“We will continue to work with federal and state law enforcement agencies to ensure that public safety will be maintained throughout the territorial boundaries of the Muscogee (Creek) Nation,” it said.
Four other forcibly relocated tribes that had obtained recognition as landlords of the lion’s share of the rest of the Oklahoma, chimed in with the State Attorney General’s Office, showing they had anticipated the decision and a smooth transition to shared law enforcement as well as prosecution activities.
“The state, the Muscogee (Creek), Cherokee, Chickasaw, Choctaw, and Seminole nations have made substantial progress toward an agreement to present to Congress and the U.S. Department of Justice addressing and resolving any significant jurisdictional issues raised by the U.S. Supreme Court’s decision in McGirt v. Oklahoma,” they said.
“The nations and the state are committed to implementing a framework of shared jurisdiction that will preserve sovereign interests and rights to self-government while affirming jurisdictional understandings, procedures, laws, and regulations that support public safety, our economy, and private property rights,” they said.
“We will continue our work, confident that we can accomplish more together than any of us could alone.”
The Oklahoma Congressional delegation, long accustomed to conciliatory relations with the tribal nations, noted that the decision impacts “the Five Tribes of Oklahoma and all Oklahomans.”
In a written statement, it added, “We are reviewing the decision carefully and stand ready to work with both tribal and state officials to ensure stability and consistency in applying law that brings all criminals to justice.
“Indeed, no criminal is ever exempt or immune from facing justice, and we remain committed to working together to both affirm tribal sovereignty and ensure safety and justice for all Oklahomans,” said the delegation in the U.S. House of Representatives, which consists of Kevin Hern (Republican) , Markwayne Mullin (Republican), Frank Lucas (Republican), Tom Cole (Republican) and Kendra Horn (Democrat).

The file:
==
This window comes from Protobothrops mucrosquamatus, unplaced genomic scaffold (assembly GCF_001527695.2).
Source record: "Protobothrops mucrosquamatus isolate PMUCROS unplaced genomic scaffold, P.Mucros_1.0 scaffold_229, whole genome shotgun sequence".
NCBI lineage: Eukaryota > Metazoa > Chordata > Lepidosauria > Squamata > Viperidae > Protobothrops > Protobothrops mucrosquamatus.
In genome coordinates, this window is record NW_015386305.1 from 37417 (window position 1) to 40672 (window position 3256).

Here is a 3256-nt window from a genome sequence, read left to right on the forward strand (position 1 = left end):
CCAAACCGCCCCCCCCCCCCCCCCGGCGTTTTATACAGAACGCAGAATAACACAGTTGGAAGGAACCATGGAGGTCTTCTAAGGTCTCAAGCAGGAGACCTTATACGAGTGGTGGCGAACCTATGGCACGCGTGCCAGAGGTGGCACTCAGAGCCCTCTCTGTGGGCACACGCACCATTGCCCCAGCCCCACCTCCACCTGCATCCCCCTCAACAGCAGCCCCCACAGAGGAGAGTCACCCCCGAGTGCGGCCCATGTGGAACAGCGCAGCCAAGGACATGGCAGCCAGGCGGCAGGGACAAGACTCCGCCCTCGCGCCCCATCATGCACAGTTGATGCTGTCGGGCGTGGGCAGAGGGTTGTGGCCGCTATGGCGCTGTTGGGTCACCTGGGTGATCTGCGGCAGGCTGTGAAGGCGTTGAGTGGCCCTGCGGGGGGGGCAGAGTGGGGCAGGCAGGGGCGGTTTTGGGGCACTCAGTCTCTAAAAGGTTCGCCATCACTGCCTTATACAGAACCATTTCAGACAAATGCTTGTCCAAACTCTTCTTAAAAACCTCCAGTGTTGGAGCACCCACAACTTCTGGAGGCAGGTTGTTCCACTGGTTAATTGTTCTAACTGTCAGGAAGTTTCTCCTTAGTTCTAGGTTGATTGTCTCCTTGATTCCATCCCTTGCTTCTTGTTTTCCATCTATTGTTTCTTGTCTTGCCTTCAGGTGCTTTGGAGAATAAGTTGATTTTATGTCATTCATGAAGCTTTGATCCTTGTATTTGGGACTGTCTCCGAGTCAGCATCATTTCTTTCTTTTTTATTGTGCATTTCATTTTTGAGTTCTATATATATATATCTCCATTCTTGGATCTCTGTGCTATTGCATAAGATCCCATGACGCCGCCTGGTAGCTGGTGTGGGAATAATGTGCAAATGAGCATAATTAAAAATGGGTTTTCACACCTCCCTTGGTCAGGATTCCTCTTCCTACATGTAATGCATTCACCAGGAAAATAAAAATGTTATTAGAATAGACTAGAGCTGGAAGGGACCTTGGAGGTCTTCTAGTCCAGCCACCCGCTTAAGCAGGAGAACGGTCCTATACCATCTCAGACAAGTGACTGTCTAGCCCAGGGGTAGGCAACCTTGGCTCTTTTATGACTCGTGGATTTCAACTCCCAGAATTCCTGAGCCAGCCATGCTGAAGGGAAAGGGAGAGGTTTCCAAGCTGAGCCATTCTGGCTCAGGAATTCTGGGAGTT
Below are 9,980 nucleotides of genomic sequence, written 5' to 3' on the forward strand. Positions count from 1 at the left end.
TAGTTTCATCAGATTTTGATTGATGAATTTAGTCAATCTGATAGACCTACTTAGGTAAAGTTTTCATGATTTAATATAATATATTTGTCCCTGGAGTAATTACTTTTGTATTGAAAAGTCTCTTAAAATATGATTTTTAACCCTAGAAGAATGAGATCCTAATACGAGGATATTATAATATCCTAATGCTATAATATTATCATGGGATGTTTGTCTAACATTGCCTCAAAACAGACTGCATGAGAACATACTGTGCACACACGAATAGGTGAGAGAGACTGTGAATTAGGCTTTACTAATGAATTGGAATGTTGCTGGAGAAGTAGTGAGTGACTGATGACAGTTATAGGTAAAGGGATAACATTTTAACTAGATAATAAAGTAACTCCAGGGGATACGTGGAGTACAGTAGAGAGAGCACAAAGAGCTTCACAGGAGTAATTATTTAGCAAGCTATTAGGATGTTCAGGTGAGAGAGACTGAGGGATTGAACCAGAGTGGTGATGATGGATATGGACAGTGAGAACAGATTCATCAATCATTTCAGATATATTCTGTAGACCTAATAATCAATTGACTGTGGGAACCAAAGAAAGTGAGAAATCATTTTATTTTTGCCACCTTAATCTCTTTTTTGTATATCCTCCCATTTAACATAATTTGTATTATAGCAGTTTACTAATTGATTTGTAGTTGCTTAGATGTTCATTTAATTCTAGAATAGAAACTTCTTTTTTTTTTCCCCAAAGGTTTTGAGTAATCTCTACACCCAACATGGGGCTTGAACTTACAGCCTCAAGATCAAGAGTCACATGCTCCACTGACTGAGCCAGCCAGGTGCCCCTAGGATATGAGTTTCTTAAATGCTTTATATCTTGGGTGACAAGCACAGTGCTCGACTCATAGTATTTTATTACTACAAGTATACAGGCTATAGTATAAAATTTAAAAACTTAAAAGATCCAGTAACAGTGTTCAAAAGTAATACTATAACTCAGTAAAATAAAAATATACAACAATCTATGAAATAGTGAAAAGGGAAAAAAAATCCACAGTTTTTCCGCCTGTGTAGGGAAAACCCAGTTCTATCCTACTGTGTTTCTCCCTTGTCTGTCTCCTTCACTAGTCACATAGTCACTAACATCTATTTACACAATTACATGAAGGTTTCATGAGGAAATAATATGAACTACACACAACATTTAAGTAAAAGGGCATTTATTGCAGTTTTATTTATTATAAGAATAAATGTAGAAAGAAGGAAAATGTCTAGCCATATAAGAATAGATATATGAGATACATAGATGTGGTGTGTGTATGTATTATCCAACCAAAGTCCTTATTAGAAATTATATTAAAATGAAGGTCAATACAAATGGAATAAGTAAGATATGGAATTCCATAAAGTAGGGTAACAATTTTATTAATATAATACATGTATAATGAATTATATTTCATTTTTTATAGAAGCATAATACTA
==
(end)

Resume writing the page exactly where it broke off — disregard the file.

New Mexico U.S. Rep. Deb Haaland remarked, “As we move forward addressing longstanding broken promises, this decision will serve as a marker to ensure the federal government honors its promises to native nations.”
The National Congress of American Indians called the decision an “historic win.” NCAI President Fawn Sharp noted, “Through two terms of the United States Supreme Court, and as many cases and fact patterns, this question has loomed over federal Indian law.
“NCAI joins the rest of Indian country in congratulating the Muscogee (Creek) Nation and proudly asserting that its lands remain, and will forever be considered, Indian country – as guaranteed in their treaty relationship with the United States,” she said in a written statement.
Native American Rights Fund Executive Director John Echohawk responded to the decision, saying, “In this case, the Muscogee (Creek) Nation had to fight long and hard to protect their homelands, which were promised in their treaty agreements with the United States. In holding the federal government to its treaty obligations, the U.S. Supreme Court put to rest what never should have been at question. We congratulate the nation on its success.”
The Center for Native American Youth at the Aspen Institute “praises the United States Supreme Court in upholding the treaty with the Muscogee Creek Nation,” it said. “This decision gives hope to surrounding Oklahoma tribes” with similar treaty language, foreshadowing criminal, civil, regulatory and tax jurisdiction, it said.
Sarah Deer, a citizen of the Muscogee (Creek) Nation of Oklahoma and a professor at the University of Kansas, argues that the decision is key to protecting indigenous women from crime and bringing perpetrators of the violence to task.
In a friend-of-the-court brief during proceedings in a separate Supreme Court case in 2018, she wrote, “Today, native women and children face the highest rates of domestic violence, murder, and sexual assault in the United States.”